Long Island City is the concentrating point upon the East river, of all the main avenues of travel from the back districts of Long Island to the city of New York. The great arteries of travel leading from New York are Thomson avenue, macadamized, 100 feet wide, leading directly to Newtown, Jamaica and the middle and southern roads on Long Island, and Jackson avenue, also 100 feet wide, and leading directly to Flushing, Whitestone and the northerly roads.

Long Island City is also the concentrating point upon the East river, of the railway system of Long Island.

The railways, upon reaching the city, pass under the main avenues of travel and traffic, and not upon or across their surface.


01/06/14 11:00am


Welcome to DUBABO, Down Under the Borden Avenue Bridge Onramp, which spans the Dutch Kills tributary of the Newtown Creek. Dutch Kills is an ancestral waterway, one which once suffused into the swampy tidal flats which we call Long Island City, but which was given over to industrial usage. European colonists stumbled in to it, during the 1640s, and they described the area surrounding Dutch Kills as having been “malarial, and mosquito ridden.” The water once ran as far inland as modern day Queens Plaza, but the entire coastline of western Long Island was riddled with shallow waterways back then, which fed a thriving wetland.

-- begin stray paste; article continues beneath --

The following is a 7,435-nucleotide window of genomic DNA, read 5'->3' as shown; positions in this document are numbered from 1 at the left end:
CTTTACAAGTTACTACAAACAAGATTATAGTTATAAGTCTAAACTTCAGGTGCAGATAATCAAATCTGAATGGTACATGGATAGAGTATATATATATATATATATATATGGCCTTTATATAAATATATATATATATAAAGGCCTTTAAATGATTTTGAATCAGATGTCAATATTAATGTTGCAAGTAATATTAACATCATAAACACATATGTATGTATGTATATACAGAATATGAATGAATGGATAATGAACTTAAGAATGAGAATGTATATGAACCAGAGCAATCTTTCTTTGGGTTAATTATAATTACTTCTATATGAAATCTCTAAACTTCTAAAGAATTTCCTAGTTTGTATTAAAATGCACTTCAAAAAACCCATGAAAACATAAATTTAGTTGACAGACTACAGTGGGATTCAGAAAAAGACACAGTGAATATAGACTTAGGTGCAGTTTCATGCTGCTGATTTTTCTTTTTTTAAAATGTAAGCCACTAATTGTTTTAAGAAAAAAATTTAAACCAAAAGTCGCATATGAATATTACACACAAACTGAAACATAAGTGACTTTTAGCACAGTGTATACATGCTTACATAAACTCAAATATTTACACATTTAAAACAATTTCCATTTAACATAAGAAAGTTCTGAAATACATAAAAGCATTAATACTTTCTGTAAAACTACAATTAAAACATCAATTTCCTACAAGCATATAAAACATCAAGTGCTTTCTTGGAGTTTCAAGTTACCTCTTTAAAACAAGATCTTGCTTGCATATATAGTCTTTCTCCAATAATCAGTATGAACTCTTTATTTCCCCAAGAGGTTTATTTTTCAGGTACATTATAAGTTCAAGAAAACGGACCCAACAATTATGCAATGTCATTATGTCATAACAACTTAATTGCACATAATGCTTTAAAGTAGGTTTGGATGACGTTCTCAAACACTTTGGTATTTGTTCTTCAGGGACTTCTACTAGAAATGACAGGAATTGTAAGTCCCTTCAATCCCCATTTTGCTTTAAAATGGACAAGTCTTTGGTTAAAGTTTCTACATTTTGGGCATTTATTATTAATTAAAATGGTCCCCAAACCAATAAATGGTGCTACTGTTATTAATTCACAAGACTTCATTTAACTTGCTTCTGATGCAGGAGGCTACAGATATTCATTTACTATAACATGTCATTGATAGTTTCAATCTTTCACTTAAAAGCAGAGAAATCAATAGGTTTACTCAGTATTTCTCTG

The Sunswick and Newtown Creeks macerated the Long Island shoreline of Queens and allowed tidal nutrients to suffuse into the swampy soil via a vast upland network of tributary streams and coastal salt marshes. Around the time of the American Revolution, Dutch Kills and all of Newtown Creek was described as a hunters paradise, full of fish and fowl and deer.

By the late 19th century however, after industry arrived and the sewers began to dead end here- folks from Blissville, Maspeth, and Hunters Point all referred to this area as the waste meadows.


12/19/13 11:00am

A shot  acquired in 2010, when I happened to be standing in a south facing room within the Degnon Terminal’s former Loose Wiles building (LaGuardia Community College’s Building C, in modernity)… which overlooks the waters of the Dutch Kills tributary of Newtown Creek.